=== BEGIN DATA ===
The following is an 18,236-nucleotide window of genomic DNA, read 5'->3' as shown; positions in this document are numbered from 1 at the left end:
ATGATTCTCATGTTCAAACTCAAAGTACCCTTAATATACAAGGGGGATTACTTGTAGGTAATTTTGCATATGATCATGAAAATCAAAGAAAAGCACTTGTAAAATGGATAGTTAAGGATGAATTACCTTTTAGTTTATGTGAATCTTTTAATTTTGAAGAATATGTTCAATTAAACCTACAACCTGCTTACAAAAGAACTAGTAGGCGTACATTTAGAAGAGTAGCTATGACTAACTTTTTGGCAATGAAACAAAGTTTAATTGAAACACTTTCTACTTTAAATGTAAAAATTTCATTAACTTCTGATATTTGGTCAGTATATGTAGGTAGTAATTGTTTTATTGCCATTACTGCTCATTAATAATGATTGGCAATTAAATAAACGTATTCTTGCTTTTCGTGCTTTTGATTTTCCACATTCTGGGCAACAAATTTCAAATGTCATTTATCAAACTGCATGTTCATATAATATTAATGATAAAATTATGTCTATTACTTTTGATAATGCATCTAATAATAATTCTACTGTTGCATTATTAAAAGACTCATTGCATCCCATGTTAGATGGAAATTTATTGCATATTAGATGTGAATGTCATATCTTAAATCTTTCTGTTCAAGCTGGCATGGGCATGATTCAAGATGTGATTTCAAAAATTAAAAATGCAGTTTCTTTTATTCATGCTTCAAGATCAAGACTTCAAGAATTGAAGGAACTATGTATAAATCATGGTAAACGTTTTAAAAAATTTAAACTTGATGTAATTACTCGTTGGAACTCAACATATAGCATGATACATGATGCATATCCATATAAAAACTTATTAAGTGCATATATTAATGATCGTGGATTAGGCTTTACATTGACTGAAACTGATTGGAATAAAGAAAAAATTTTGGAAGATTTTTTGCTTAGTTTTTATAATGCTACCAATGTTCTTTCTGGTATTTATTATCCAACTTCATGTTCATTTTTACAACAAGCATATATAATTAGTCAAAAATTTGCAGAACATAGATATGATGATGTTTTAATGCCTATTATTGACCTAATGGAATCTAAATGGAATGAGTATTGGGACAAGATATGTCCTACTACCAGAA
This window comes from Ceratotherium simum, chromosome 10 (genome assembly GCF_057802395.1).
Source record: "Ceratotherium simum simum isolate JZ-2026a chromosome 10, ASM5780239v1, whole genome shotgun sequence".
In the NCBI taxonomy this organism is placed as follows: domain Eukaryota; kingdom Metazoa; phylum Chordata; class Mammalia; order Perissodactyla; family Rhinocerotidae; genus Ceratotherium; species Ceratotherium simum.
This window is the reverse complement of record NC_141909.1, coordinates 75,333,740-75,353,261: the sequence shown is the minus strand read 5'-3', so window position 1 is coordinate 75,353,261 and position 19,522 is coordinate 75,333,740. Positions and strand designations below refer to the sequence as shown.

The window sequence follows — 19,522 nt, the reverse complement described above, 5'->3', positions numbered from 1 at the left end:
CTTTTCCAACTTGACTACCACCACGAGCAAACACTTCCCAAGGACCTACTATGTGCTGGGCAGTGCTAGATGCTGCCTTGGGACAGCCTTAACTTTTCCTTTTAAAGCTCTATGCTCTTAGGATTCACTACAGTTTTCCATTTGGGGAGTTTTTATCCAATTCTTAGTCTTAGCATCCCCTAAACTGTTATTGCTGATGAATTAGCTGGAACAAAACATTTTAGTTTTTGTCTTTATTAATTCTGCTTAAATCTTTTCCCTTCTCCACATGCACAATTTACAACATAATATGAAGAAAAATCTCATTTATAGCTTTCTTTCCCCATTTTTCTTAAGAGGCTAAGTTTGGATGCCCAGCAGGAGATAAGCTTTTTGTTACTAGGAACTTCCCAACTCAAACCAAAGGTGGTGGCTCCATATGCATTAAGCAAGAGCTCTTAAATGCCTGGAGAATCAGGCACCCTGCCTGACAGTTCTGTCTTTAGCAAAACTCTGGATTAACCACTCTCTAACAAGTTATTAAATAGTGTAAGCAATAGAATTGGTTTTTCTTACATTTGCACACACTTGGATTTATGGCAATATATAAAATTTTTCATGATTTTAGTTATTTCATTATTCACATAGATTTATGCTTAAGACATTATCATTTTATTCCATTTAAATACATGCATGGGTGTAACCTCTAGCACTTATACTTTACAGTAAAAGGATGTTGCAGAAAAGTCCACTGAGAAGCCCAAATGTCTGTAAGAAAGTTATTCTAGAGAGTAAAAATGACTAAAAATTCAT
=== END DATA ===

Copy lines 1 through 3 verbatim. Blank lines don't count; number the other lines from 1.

The following is an 18,236-nucleotide window of genomic DNA, read 5'->3' as shown; positions in this document are numbered from 1 at the left end:
ATGATTCTCATGTTCAAACTCAAAGTACCCTTAATATACAAGGGGGATTACTTGTAGGTAATTTTGCATATGATCATGAAAATCAAAGAAAAGCACTTGTAAAATGGATAGTTAAGGATGAATTACCTTTTAGTTTATGTGAATCTTTTAATTTTGAAGAATATGTTCAATTAAACCTACAACCTGCTTACAAAAGAACTAGTAGGCGTACATTTAGAAGAGTAGCTATGACTAACTTTTTGGCAATGAAACAAAGTTTAATTGAAACACTTTCTACTTTAAATGTAAAAATTTCATTAACTTCTGATATTTGGTCAGTATATGTAGGTAGTAATTGTTTTATTGCCATTACTGCTCATTAATAATGATTGGCAATTAAATAAACGTATTCTTGCTTTTCGTGCTTTTGATTTTCCACATTCTGGGCAACAAATTTCAAATGTCATTTATCAAACTGCATGTTCATATAATATTAATGATAAAATTATGTCTATTACTTTTGATAATGCATCTAATAATAATTCTACTGTTGCATTATTAAAAGACTCATTGCATCCCATGTTAGATGGAAATTTATTGCATATTAGATGTGAATGTCATATCTTAAATCTTTCTGTTCAAGCTGGCATGGGCATGATTCAAGATGTGATTTCAAAAATTAAAAATGCAGTTTCTTTTATTCATGCTTCAAGATCAAGACTTCAAGAATTGAAGGAACTATGTATAAATCATGGTAAACGTTTTAAAAAATTTAAACTTGATGTAATTACTCGTTGGAACTCAACATATAGCATGATACATGATGCATATCCATATAAAAACTTATTAAGTGCATATATTAATGATCGTGGATTAGGCTTTACATTGACTGAAACTGATTGGAATAAAGAAAAAATTTTGGAAGATTTTTTGCTTAGTTTTTATAATGCTACCAATGTTCTTTCTGGTATTTATTATCCAACTTCATGTTCATTTTTACAACAAGCATATATAATTAGTCAAAAATTTGCAGAACATAGATATGATGATGTTTTAATGCCTATTATTGACCTAATGGAATCTAAATGGAATGAGTATTGGGACAAGATATGTCCTACTACCAGAA
This window comes from Ceratotherium simum, chromosome 10 (genome assembly GCF_057802395.1).